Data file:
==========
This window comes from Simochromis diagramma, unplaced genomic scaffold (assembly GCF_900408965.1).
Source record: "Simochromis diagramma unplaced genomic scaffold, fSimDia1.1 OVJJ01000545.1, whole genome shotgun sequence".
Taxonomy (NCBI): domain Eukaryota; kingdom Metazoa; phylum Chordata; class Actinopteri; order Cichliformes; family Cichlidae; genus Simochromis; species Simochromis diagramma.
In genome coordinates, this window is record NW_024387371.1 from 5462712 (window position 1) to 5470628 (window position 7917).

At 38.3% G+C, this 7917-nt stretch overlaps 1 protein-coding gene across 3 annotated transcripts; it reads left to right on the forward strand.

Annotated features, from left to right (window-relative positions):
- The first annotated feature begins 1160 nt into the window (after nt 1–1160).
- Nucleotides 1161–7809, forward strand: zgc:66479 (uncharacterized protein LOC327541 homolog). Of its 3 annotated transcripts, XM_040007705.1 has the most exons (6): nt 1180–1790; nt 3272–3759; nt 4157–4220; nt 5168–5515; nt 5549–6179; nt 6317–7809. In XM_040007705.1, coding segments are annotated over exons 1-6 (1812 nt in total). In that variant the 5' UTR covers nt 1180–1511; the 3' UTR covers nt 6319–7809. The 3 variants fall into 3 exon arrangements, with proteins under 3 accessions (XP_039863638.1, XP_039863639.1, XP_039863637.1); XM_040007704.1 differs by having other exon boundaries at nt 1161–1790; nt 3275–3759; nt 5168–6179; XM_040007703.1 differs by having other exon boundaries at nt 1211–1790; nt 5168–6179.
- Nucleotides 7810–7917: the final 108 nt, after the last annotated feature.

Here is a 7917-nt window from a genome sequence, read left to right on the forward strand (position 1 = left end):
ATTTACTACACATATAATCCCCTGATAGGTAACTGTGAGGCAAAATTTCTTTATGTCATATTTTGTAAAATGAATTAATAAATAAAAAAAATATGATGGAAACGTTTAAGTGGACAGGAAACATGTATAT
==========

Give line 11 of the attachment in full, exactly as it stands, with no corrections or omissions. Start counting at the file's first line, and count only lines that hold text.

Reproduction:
ATTTACTACACATATAATCCCCTGATAGGTAACTGTGAGGCAAAATTTCTTTATGTCATATTTTGTAAAATGAATTAATAAATAAAAAAAATATGATGGAAACGTTTAAGTGGACAGGAAACATGTATAT